Disengaged youth? Exploring the lives of ‘hidden NEETs’ outside the benefits system

DEVANY, Christopher (2021). Disengaged youth? Exploring the lives of ‘hidden NEETs’ outside the benefits system. Doctoral, Sheffield Hallam University.

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Link to published version:: https://doi.org/10.7190/shu-thesis-00460
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    Abstract

    This thesis focuses on the lived experiences of young men who are not in education, employment or training (NEET) and do not access support from the welfare benefits system. They have been called ‘hidden' NEETs as they are statistically absent from labour market datasets and seldom access support from charities and other organisations. The broad aims of this thesis are to understand how they become disengaged and how they search for meaning outside work. The thesis diverges from the traditional approaches of youth studies through an enhanced theorisation of ‘hidden NEEThood’ by incorporating a set of relational theories. Bourdieu is used to understand how the dispositions and resources available to the participants shape their disengagement from education, employment, training and the welfare benefits system. The thesis also incorporates Goffman’s theory of stigma as well as theories of ‘masculinity’ and ‘intersectionality’ to explore the roles of gender and ethnicity. In-depth qualitative interviews were conducted with twenty-four young men living in Sheffield who were currently ‘hidden NEET’ or had recent experience of this status. The research presents several key findings. The literature review utilises Bourdieu's theory of ‘hysteresis’ to detail how long-term economic and policy processes have gradually created the conditions for ‘hidden NEEThood’. The empirical chapters also detail the overlooked proximity between homelessness and unemployment when ‘welfare conditionality’ and precarious labour markets intersect, in doing so, showing how very small amounts of social capital can result in significant differences to the lived experience of ‘hidden NEEThood’. Despite this, the thesis reveals how unemployment is not necessarily a state of marginalisation or disengagement as, for some, it can be a place of succour, particularly given experiences of 'poor work' in contemporary labour markets. A novel framework combines the concept of ontological security alongside the work of Bourdieu to explore the conditions and circumstances required for such young working-class men to feel ‘secure’ and find meaning in their lives. Finally, the thesis argues that NEEThood is not simply caused by poor employment prospects but is an outcome of wider socio-economic disadvantages.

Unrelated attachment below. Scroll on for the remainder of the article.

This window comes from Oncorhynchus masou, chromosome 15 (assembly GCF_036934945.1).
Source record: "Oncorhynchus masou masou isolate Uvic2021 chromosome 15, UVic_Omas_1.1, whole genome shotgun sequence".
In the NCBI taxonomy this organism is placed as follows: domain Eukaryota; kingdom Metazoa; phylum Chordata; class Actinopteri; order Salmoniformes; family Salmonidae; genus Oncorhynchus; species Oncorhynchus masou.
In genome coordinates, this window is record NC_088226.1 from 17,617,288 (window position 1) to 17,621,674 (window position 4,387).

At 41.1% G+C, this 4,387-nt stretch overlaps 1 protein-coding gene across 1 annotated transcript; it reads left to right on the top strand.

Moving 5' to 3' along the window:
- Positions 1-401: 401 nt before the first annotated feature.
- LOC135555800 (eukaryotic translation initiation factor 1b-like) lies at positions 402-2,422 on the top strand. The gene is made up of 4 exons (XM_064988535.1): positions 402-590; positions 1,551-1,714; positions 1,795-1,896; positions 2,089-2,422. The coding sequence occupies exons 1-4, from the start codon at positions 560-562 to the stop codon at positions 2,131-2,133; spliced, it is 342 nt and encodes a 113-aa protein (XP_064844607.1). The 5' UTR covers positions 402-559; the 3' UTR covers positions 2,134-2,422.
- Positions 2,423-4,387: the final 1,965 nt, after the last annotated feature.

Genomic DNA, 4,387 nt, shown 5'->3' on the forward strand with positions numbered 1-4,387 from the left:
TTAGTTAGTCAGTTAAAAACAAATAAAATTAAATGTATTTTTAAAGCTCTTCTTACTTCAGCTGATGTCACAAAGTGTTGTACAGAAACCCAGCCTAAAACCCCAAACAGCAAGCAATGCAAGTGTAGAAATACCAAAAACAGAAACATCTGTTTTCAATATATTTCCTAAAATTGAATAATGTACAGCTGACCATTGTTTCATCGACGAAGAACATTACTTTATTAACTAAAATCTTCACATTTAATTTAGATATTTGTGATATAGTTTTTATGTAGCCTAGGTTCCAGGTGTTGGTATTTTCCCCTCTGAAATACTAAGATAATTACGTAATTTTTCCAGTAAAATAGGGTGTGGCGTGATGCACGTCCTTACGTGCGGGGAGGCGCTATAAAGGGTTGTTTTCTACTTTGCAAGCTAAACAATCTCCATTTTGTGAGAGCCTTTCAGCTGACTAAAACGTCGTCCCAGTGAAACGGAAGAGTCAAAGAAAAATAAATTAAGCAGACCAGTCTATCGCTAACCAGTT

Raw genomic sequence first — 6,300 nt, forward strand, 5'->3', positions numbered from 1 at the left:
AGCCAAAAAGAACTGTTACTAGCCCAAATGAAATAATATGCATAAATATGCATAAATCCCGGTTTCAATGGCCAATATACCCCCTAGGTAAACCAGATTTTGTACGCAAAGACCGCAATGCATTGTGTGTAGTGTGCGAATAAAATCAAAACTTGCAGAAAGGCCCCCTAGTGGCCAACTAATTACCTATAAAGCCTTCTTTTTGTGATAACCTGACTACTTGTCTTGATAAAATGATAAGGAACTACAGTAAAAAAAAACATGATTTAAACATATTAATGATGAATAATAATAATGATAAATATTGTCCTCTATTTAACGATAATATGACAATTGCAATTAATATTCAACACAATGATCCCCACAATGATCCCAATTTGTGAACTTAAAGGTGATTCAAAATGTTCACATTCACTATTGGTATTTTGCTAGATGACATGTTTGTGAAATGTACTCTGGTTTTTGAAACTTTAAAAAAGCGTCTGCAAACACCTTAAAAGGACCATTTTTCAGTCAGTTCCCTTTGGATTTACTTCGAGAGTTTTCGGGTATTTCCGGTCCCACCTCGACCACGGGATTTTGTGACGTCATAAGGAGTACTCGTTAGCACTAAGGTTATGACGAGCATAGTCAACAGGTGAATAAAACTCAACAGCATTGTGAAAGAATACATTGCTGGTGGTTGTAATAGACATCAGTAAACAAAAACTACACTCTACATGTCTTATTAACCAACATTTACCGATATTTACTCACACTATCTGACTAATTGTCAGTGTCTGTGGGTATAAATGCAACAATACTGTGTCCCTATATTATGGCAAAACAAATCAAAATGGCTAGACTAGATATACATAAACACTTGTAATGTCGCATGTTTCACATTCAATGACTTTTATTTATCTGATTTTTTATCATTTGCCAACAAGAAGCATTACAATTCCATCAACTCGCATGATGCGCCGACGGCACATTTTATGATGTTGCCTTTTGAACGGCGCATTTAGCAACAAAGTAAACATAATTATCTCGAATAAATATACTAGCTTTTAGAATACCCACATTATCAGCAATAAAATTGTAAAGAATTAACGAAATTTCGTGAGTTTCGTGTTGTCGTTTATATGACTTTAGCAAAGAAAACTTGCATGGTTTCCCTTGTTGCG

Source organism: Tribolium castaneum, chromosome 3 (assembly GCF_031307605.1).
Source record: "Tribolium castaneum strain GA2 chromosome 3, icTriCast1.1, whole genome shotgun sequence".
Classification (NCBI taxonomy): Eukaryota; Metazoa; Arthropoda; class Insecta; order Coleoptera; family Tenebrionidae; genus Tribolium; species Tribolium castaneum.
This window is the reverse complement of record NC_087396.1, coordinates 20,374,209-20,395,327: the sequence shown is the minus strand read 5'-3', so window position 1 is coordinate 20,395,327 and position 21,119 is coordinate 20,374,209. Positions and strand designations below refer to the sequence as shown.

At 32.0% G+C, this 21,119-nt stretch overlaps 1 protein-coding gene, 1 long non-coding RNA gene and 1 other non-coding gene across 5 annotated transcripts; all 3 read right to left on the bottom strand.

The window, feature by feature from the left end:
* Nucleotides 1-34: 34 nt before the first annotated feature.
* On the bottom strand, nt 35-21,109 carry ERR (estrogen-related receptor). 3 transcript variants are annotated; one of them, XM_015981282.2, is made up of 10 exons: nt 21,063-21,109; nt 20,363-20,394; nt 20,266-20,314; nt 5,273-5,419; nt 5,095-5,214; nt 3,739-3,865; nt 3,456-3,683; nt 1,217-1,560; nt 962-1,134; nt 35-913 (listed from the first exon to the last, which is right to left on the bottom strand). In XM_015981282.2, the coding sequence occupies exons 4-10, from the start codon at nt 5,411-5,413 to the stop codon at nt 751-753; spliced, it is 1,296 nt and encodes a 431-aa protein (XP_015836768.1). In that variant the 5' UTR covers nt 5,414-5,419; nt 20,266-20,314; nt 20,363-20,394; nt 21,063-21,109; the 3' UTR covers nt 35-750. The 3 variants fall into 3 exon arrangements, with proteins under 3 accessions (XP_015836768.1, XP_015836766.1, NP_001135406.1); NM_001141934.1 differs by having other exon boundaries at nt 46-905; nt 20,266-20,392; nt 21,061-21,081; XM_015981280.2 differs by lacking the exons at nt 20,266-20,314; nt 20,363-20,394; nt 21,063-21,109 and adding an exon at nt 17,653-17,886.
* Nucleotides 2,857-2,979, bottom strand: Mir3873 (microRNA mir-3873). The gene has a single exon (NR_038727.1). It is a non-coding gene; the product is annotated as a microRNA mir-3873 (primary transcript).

Item Type: Thesis (Doctoral)
    Additional Information: Director of studies: Dr. Richard Crisp / Supervisor: Dr. Tony Gore
    Research Institute, Centre or Group - Does NOT include content added after October 2018: Sheffield Hallam Doctoral Theses
    Identification Number: https://doi.org/10.7190/shu-thesis-00460
    Depositing User: Colin Knott
    Date Deposited: 01 Aug 2022 16:12
    Last Modified: 01 Aug 2022 16:12
    URI: https://shura.shu.ac.uk/id/eprint/30547

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